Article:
The customer arrives, receives his shave and haircut, while another customer smokes, reads his paper, chats, laughs. The attendants circle, the everyday event rapidly unfolds.
I'm in a barbershop every two weeks; and I know every detail. But Edison's Black Maria Studio composes the event like a swift and balanced melody, allegro for tonsorial delights. It does not ask me to observe more than I already know--but unlike the ghost-park of the camera obscura, the barbershop is not merely displayed, but framed and orchestrated. The men seem almost to stylize the moment, their movements dancing with the unheard song.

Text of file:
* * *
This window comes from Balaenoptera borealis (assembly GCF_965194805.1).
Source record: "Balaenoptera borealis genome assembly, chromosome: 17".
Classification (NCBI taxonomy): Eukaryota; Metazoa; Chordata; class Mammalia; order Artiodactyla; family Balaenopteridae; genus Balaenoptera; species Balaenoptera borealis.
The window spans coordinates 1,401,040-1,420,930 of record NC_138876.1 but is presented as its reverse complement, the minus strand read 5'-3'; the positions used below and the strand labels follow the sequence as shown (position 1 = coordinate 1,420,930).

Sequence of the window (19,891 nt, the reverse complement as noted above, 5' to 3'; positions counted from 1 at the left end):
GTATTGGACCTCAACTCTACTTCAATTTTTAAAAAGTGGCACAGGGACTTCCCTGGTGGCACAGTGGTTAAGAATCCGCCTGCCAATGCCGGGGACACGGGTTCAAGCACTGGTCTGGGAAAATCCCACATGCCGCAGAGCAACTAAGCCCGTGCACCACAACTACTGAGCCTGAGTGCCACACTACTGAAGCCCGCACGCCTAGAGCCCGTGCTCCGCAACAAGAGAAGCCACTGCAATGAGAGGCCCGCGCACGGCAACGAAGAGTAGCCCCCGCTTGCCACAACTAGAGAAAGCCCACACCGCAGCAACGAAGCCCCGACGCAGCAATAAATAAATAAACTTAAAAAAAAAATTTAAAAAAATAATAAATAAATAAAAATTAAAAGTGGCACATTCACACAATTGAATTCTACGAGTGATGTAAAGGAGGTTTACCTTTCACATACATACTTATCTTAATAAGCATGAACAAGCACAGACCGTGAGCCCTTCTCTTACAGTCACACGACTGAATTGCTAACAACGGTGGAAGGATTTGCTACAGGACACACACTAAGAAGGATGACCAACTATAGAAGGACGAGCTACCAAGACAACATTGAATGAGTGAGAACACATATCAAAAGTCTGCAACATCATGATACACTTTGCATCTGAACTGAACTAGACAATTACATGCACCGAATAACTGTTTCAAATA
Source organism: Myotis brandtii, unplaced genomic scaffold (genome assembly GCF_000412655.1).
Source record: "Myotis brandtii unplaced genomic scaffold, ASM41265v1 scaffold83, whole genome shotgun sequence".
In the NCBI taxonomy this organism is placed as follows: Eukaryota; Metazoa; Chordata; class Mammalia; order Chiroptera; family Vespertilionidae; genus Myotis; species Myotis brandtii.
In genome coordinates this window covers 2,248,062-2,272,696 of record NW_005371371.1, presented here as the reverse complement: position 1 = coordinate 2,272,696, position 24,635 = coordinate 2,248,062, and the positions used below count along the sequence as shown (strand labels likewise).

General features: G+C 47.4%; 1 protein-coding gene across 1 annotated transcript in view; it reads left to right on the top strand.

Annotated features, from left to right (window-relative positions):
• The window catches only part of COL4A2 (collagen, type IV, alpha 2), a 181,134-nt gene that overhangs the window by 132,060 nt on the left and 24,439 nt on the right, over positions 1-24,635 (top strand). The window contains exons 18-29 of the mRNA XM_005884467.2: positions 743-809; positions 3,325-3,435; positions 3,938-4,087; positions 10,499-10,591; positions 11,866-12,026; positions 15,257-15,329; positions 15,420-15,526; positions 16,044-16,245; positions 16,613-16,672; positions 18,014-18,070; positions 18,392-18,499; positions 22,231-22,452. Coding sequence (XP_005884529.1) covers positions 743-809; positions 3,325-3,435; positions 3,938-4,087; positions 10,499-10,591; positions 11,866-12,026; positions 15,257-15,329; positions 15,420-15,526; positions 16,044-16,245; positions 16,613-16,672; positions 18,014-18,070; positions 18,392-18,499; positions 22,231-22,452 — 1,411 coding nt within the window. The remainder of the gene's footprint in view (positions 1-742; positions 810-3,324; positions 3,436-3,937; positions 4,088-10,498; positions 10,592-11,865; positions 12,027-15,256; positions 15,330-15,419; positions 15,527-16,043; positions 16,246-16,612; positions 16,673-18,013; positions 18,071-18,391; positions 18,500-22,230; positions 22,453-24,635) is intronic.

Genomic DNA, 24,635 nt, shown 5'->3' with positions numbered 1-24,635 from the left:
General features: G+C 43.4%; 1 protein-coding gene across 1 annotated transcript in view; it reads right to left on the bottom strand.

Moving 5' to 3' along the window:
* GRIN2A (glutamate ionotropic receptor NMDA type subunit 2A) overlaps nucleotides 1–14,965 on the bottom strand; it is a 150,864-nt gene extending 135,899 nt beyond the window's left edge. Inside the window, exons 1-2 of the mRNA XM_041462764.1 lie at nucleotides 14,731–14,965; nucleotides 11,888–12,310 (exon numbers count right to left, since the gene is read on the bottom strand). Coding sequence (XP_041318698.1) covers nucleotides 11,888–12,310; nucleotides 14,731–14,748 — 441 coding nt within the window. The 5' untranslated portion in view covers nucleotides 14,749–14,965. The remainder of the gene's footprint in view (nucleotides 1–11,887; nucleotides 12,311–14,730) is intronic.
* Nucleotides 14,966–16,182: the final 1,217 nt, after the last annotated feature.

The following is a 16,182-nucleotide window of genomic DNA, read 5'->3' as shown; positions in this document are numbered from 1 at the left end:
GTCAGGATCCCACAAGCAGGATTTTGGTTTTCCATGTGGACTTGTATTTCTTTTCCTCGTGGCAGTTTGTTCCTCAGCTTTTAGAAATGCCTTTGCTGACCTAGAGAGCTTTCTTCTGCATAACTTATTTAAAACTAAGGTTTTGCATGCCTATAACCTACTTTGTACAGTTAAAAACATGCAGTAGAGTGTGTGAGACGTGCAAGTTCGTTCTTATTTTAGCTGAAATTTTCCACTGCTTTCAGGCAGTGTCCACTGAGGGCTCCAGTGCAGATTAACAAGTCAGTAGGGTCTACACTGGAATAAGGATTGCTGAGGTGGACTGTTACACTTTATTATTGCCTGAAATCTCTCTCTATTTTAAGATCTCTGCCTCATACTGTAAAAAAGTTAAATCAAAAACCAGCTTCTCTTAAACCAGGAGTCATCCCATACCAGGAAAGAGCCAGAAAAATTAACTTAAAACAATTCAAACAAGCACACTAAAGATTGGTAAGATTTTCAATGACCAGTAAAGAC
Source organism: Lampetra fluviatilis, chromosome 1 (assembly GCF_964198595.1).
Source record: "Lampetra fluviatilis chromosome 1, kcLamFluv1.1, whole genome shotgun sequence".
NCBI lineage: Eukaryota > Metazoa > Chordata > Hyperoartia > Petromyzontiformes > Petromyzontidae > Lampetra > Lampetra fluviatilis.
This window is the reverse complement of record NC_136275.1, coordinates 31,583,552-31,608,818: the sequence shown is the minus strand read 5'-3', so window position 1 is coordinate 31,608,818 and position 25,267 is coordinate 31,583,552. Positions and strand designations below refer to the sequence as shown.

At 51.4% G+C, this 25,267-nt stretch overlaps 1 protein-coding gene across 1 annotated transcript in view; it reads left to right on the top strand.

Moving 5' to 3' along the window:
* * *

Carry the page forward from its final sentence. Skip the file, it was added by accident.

The familiar, then, dominates--but is made extra-familiar, action becoming performance. The theater is making its way into the peephole.